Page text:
Route to NBA glory via the M1 and M6
Nick Nurse’s introduction to professional basketball coaching came 30 years ago in the most inauspicious of surroundings in a rundown venue in the London Docklands. The announcer began introducing the teams, but the microphone stopped working. So he dropped the mike and just bellowed out the players’ names.
A few years later in 1995, Nurse was mulling over whether to continue coaching as head of an underperforming Birmingham Bullets team who were competing in the British Basketball League. As he told reporters this week, he decided to draw up a shortlist of alternative professions.
“One was go back to the States and run a recreation centre,” Nurse said. “One was real estate; I had an accounting degree and that one looked really bad to me… and I don’t even remember what the fourth one was. I remember going back to my hotel and thinking should I pack up and go home? But I wrote down those four other jobs and they all looked like s--- to me, so I thought I’d better get working on coaching and figure it out.”
Last weekend, Nurse, now in charge of Toronto Raptors, was crowned the NBA’s Coach of the Year. Among a panel of 100 sportswriters and broadcasters he was the near unanimous choice, receiving 90 first-place votes. After guiding the Toronto Raptors to their first NBA Championship last season, everyone was predicting the franchise would fall apart following superstar Kawhi Leonard’s move to the LA Clippers last summer. Instead, Nurse guided to them their best regular season, winning 53 of 72 games, and they subsequently swept the Brooklyn Nets, 4-0, in the first round of the playoffs last week in Orlando. They are due to play Boston Celtics in the quarter-finals tonight although the match might be called off as part of a players’ protest at events in Kenosha, where a black man, Jacob Blake, was shot by police.
Nurse is now considered NBA royalty, regularly rubbing
‘I spent a lot of time trying to figure the game out, learning how to win in all kinds of funky scenarios’
shoulders with Raptors superfan and global music star Drake. Yet far from trying to airbrush his decade in the distinctly less glamorous British Basketball League, Nurse is proud of his stint.
The subject of coach development is provoking some interesting discussion. In a column in The Daily Telegraph, Russell Earnshaw recalled Dean Ryan saying a former England player had “earned the right” to become a Premiership coach on account of his 50 Test caps. A quick scout of the playing CVs of international rugby’s finest brains from Eddie Jones to Warren Gatland to Joe Schmidt and Steve Hansen confirms that there is little correlation between playing ability and tactical nous.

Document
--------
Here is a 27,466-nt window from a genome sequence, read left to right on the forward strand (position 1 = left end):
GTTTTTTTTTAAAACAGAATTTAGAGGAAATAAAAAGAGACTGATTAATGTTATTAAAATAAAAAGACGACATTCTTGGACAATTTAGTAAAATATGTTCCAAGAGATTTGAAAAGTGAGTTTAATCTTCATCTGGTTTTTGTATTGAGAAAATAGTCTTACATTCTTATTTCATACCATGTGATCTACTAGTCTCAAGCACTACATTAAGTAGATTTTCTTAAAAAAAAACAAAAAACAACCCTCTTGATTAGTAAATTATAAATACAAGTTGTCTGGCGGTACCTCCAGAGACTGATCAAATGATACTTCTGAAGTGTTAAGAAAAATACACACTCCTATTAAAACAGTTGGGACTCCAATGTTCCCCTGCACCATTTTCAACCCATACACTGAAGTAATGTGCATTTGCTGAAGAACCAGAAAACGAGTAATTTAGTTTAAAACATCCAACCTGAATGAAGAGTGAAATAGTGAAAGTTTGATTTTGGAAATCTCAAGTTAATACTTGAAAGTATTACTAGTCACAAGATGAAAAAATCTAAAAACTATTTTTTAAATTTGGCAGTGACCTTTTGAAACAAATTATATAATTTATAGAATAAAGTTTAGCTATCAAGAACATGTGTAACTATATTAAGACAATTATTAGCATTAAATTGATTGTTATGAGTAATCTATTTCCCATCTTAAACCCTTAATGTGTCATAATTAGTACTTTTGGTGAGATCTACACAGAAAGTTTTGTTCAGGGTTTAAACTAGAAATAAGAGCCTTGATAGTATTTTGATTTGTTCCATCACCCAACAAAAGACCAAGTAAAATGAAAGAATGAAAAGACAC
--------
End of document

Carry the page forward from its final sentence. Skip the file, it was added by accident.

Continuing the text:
In football, the hottest coaching property right now is 33-year-old Julian Nagelsmann, who never made a single appearance as a professional footballer, but took RB Leipzig to the Champions League semi-finals. Nagelsmann committed to coaching while still a teenager, when his playing career was ended by a knee injury.
Similarly, Nurse’s playing career finished when he was just 23 while he was representing the Derby Rams. Unlike Nagelsmann, Nurse had to take the long and winding road to the bright lights via spells in charge of the Manchester Giants, the London Towers and five years with the Brighton Bears.
It all started with the Bullets when he had that decision to make. At the time, the Bullets were 8-8 for the season. They finished 26-10 and went on to appear in the BBL play-off finals. He would go on to win eight trophies in the BBL and even signed ex-Chicago Bulls superstar Dennis Rodman at Brighton. In 2007, Nurse returned to the States after being appointed head coach of Iowa Energy in the NBA’s reserve league. Yet he owed his break in the NBA to a former Derby team-mate, Masai Ujiri, who is now the Raptors’ president of basketball operations.
Nurse returned to be Team GB’s assistant coach at the London 2012 Olympics under his friend, Chris Finch, and has never forgotten the debt he owes to British basketball.
“It never really dawned on me that maybe some people saw Britain as a basketball backwater because I loved it there,” Nurse said in a 2018 interview. “I was a young kid who had lived in Iowa all his life and here I was, making friends, travelling around Europe. I just spent a lot of time trying to figure the game out, driving up and down the M6 or M1 watching basketball and learning how to win in all sorts of funky scenarios.”
Travelling man: Nick Nurse, NBA coach of the year, spent years learning his trade with teams in Britain